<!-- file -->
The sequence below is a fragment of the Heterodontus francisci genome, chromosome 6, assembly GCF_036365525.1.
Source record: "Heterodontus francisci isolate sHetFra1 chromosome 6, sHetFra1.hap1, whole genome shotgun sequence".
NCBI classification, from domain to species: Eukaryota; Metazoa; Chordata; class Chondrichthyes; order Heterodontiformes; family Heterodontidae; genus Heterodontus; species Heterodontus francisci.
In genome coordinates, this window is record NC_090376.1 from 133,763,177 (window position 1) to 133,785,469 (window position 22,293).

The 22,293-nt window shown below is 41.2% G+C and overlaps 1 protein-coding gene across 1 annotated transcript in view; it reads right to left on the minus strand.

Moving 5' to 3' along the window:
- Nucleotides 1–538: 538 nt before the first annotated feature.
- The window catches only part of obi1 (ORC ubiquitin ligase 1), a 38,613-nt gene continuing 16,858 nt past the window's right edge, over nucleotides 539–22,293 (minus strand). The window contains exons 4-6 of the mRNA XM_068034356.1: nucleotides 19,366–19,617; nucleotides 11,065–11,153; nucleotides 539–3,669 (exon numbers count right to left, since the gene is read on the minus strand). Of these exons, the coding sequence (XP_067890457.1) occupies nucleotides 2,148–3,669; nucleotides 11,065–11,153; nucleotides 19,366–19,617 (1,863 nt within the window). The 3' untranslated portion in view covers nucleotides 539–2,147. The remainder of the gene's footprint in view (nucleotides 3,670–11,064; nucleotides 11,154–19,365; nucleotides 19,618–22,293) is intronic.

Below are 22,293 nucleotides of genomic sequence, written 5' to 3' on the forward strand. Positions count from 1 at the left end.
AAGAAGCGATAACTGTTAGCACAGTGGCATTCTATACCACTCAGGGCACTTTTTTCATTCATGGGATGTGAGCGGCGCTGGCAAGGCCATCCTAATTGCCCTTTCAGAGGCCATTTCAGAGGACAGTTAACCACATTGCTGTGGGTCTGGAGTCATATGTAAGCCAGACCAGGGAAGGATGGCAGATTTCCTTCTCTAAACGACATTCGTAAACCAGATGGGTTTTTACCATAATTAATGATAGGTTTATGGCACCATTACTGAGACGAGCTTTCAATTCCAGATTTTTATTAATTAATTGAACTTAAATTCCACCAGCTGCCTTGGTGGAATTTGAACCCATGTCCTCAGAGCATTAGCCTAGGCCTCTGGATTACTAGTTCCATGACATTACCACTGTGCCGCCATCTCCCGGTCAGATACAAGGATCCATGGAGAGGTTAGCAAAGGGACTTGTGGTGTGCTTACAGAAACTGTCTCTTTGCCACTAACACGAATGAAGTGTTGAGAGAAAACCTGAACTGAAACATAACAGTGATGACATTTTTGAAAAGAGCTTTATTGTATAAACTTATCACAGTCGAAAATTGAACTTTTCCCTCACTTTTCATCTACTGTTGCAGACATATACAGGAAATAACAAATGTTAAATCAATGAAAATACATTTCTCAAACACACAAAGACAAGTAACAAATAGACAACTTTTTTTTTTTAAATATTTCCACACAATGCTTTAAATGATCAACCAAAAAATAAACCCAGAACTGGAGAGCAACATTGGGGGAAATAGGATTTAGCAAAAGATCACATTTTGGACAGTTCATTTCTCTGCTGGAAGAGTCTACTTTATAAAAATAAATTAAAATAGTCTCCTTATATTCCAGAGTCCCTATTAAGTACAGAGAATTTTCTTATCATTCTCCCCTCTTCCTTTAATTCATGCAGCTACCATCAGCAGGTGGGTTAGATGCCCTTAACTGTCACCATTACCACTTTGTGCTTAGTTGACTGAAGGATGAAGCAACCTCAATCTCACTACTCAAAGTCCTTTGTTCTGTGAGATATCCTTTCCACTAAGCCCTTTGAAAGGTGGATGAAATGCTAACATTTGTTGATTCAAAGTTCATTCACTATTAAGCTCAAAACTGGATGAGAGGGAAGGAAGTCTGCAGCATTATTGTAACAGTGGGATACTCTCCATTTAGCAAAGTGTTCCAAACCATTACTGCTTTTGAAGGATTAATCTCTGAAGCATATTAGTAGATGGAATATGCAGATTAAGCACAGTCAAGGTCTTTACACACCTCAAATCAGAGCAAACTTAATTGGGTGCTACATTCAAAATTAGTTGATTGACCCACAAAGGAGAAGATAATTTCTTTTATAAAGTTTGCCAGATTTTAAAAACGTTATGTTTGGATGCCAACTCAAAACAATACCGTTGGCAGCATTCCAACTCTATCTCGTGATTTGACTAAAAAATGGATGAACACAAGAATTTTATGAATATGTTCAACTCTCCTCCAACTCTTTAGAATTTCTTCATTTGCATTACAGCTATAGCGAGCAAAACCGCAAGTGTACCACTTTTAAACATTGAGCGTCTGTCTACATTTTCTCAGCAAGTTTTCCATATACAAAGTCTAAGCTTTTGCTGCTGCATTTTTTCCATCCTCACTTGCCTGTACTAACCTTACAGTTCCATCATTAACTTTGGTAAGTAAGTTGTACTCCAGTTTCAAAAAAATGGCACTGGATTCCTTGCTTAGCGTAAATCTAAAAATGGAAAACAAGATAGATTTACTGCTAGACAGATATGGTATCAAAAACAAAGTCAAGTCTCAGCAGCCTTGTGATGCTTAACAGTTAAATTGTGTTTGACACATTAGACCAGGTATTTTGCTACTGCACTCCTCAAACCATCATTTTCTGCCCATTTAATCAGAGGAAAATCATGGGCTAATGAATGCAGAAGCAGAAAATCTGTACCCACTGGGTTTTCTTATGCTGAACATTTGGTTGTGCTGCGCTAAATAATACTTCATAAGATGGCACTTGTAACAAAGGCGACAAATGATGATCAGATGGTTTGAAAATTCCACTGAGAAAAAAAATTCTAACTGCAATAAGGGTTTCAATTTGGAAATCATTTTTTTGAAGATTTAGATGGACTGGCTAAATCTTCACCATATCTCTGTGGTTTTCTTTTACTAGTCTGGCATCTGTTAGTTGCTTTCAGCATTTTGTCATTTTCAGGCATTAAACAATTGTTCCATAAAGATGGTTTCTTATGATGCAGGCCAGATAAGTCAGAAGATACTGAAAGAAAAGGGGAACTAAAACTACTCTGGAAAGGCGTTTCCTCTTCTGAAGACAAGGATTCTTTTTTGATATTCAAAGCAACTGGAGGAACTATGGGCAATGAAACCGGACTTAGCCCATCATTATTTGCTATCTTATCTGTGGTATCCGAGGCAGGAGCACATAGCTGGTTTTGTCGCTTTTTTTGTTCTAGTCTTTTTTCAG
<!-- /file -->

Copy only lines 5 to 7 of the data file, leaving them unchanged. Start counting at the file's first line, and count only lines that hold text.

The 22,293-nt window shown below is 41.2% G+C and overlaps 1 protein-coding gene across 1 annotated transcript in view; it reads right to left on the minus strand.

Moving 5' to 3' along the window:
- Nucleotides 1–538: 538 nt before the first annotated feature.